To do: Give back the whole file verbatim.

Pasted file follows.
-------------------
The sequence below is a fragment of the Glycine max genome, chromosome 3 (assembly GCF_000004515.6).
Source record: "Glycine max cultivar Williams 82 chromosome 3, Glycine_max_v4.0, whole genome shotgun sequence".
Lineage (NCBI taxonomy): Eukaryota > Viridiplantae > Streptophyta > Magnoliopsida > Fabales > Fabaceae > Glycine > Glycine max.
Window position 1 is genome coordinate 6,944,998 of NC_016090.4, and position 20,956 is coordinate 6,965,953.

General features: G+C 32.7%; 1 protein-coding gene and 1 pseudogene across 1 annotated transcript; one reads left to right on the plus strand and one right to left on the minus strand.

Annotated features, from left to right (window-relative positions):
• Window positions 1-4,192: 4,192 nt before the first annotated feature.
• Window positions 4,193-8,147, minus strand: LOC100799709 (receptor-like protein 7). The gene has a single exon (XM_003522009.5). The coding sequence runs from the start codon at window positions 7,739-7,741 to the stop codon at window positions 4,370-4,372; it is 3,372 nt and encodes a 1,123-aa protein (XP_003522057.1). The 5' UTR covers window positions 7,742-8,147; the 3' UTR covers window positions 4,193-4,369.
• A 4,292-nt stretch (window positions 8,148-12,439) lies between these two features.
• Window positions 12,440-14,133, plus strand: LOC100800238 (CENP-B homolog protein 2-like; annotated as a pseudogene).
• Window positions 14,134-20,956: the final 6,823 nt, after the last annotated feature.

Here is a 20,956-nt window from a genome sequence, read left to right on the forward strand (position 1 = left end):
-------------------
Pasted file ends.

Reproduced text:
The sequence below is a fragment of the Glycine max genome, chromosome 3 (assembly GCF_000004515.6).
Source record: "Glycine max cultivar Williams 82 chromosome 3, Glycine_max_v4.0, whole genome shotgun sequence".
Lineage (NCBI taxonomy): Eukaryota > Viridiplantae > Streptophyta > Magnoliopsida > Fabales > Fabaceae > Glycine > Glycine max.
Window position 1 is genome coordinate 6,944,998 of NC_016090.4, and position 20,956 is coordinate 6,965,953.

General features: G+C 32.7%; 1 protein-coding gene and 1 pseudogene across 1 annotated transcript; one reads left to right on the plus strand and one right to left on the minus strand.

Annotated features, from left to right (window-relative positions):
• Window positions 1-4,192: 4,192 nt before the first annotated feature.
• Window positions 4,193-8,147, minus strand: LOC100799709 (receptor-like protein 7). The gene has a single exon (XM_003522009.5). The coding sequence runs from the start codon at window positions 7,739-7,741 to the stop codon at window positions 4,370-4,372; it is 3,372 nt and encodes a 1,123-aa protein (XP_003522057.1). The 5' UTR covers window positions 7,742-8,147; the 3' UTR covers window positions 4,193-4,369.
• A 4,292-nt stretch (window positions 8,148-12,439) lies between these two features.
• Window positions 12,440-14,133, plus strand: LOC100800238 (CENP-B homolog protein 2-like; annotated as a pseudogene).
• Window positions 14,134-20,956: the final 6,823 nt, after the last annotated feature.

Here is a 20,956-nt window from a genome sequence, read left to right on the forward strand (position 1 = left end):